Nearly four times as many U.S. Senators died per year from 1789 through 1972 than during the last half-century
The passing of California Democratic U.S. Senator Dianne Feinstein this week marks the first death in the chamber since Arizona Republican John McCain in August 2018.
Five years, one month, and three days spanned the period of time between the deaths of McCain and Feinstein – which is the fourth longest in the history of the nation’s upper legislative chamber.
The longest stretch between U.S. Senators dying in office was 7 years, 1 month, 17 days: North Dakota Democrat Quentin Burdick (September 8, 1992) and Rhode Island Republican John Chafee (October 24, 1999).
Two slightly longer periods also occurred:
- 1978-1983 (5 years, 3 months, 1 day): Alabama Democrat James Allen (June 1, 1978) and Washington Democrat Scoop Jackson (September 1, 1983)
- 2013-2018 (5 years, 2 months, 22 days): New Jersey Democrat Frank Lautenberg (June 3, 2013) and McCain (August 25, 2018)
There have been only five other periods in U.S. Senate history in which more than two calendar years passed without a sitting member’s death:
- 1793-1798 (5 years, 20 days): Connecticut’s Roger Sherman (July 23, 1793) and Delaware Federalist Joshua Clayton (August 11, 1798)
- 1809-1814 (4 years, 5 months, 29 days): Delaware Federalist Samuel White (November 4, 1809) and New Hampshire Democratic-Republican Nicholas Gilman (May 2, 1814)
- 1886-1890 (3 years, 6 months, 25 days): New Hampshire Republican Austin Pike (October 8, 1886) and Kentucky Democrat James Beck (May 3, 1890)
- 1972-1976 (4 years, 5 months): Louisiana Democrat Allen Ellender (July 27, 1972) and Michigan Democrat Philip Hart (December 26, 1976)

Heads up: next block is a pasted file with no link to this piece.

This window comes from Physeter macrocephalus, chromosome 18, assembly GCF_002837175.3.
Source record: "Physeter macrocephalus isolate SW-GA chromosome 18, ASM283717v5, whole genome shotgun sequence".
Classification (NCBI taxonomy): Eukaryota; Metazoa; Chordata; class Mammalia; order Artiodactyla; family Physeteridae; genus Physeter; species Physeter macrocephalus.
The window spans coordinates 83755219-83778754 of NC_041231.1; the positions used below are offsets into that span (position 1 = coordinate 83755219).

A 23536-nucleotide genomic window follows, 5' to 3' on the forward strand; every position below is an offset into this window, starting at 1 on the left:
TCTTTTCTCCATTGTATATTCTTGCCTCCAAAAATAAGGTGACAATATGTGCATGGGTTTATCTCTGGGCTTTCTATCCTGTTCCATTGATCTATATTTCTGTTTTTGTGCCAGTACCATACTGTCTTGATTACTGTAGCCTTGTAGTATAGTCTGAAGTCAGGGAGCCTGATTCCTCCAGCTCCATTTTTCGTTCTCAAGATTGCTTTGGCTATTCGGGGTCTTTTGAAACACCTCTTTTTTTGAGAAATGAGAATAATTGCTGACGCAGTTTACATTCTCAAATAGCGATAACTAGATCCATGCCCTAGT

- 2002-2007 (4 years, 7 months, 11 days): Minnesota DFLer Paul Wellstone (October 25, 2002) and Wyoming Republican Craig Thomas (June 4, 2007)
Following McCain’s passing in 2018, the only remaining state which has not endured a U.S. Senate vacancy due to death is Utah.
Oklahoma (Robert Kerr, 1963) and Alaska (Bob Bartlett, 1968) have also only had one senator die in office.
Hawaii (Spark Matsunaga in 1990 and Daniel Inouye in 2012), Montana (Thomas Walsh in 1933 and Lee Metcalf in 1978), New York (Royal Copeland in 1938 and Robert Kennedy in 1968), and Washington (Wesley Jones in 1932 and Scoop Jackson in 1983) have had two each.
Seven states have had at least 10 members of their U.S. Senate delegation die in office: South Carolina (14), Connecticut (12), Georgia (11), Maryland (11), Virginia (11), Michigan (10), and Vermont (10).
The number of deaths in the chamber has dropped significantly during the last half-century.
From 1789 through 1972, an average of 1.53 sitting U.S. Senators died each year.
Since 1973, that number has plummeted to an average of just 0.41 senators per year.
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